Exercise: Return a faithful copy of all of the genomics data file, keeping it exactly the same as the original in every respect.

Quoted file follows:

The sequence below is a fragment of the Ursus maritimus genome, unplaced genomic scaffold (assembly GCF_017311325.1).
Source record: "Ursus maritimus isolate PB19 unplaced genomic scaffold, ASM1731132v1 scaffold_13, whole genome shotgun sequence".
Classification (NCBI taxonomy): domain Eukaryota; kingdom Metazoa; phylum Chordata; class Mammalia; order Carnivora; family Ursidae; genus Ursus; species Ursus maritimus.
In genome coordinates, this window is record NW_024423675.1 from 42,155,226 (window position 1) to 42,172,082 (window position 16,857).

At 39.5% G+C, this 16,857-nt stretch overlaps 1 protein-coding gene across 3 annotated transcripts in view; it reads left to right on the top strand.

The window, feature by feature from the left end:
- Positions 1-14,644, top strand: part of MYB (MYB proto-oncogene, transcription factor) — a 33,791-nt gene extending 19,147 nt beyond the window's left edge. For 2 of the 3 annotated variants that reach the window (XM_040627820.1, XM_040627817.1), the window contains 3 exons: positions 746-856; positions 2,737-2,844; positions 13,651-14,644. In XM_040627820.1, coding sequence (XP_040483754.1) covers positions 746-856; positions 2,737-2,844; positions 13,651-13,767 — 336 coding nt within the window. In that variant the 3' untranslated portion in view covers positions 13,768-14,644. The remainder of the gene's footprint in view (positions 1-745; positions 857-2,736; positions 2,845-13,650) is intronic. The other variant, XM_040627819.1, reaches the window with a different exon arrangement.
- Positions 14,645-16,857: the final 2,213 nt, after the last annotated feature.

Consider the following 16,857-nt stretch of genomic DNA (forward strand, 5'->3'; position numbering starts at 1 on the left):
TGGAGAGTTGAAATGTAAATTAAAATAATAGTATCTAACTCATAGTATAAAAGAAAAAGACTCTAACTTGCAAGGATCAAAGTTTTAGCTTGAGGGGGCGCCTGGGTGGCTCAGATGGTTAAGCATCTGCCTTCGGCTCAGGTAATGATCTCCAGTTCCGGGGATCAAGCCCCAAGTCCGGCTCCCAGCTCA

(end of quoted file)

The sequence below is a fragment of the Ursus maritimus genome, unplaced genomic scaffold (assembly GCF_017311325.1).
Source record: "Ursus maritimus isolate PB19 unplaced genomic scaffold, ASM1731132v1 scaffold_13, whole genome shotgun sequence".
Classification (NCBI taxonomy): domain Eukaryota; kingdom Metazoa; phylum Chordata; class Mammalia; order Carnivora; family Ursidae; genus Ursus; species Ursus maritimus.
In genome coordinates, this window is record NW_024423675.1 from 42,155,226 (window position 1) to 42,172,082 (window position 16,857).

At 39.5% G+C, this 16,857-nt stretch overlaps 1 protein-coding gene across 3 annotated transcripts in view; it reads left to right on the top strand.

The window, feature by feature from the left end:
- Positions 1-14,644, top strand: part of MYB (MYB proto-oncogene, transcription factor) — a 33,791-nt gene extending 19,147 nt beyond the window's left edge. For 2 of the 3 annotated variants that reach the window (XM_040627820.1, XM_040627817.1), the window contains 3 exons: positions 746-856; positions 2,737-2,844; positions 13,651-14,644. In XM_040627820.1, coding sequence (XP_040483754.1) covers positions 746-856; positions 2,737-2,844; positions 13,651-13,767 — 336 coding nt within the window. In that variant the 3' untranslated portion in view covers positions 13,768-14,644. The remainder of the gene's footprint in view (positions 1-745; positions 857-2,736; positions 2,845-13,650) is intronic. The other variant, XM_040627819.1, reaches the window with a different exon arrangement.
- Positions 14,645-16,857: the final 2,213 nt, after the last annotated feature.

Consider the following 16,857-nt stretch of genomic DNA (forward strand, 5'->3'; position numbering starts at 1 on the left):
TGGAGAGTTGAAATGTAAATTAAAATAATAGTATCTAACTCATAGTATAAAAGAAAAAGACTCTAACTTGCAAGGATCAAAGTTTTAGCTTGAGGGGGCGCCTGGGTGGCTCAGATGGTTAAGCATCTGCCTTCGGCTCAGGTAATGATCTCCAGTTCCGGGGATCAAGCCCCAAGTCCGGCTCCCAGCTCA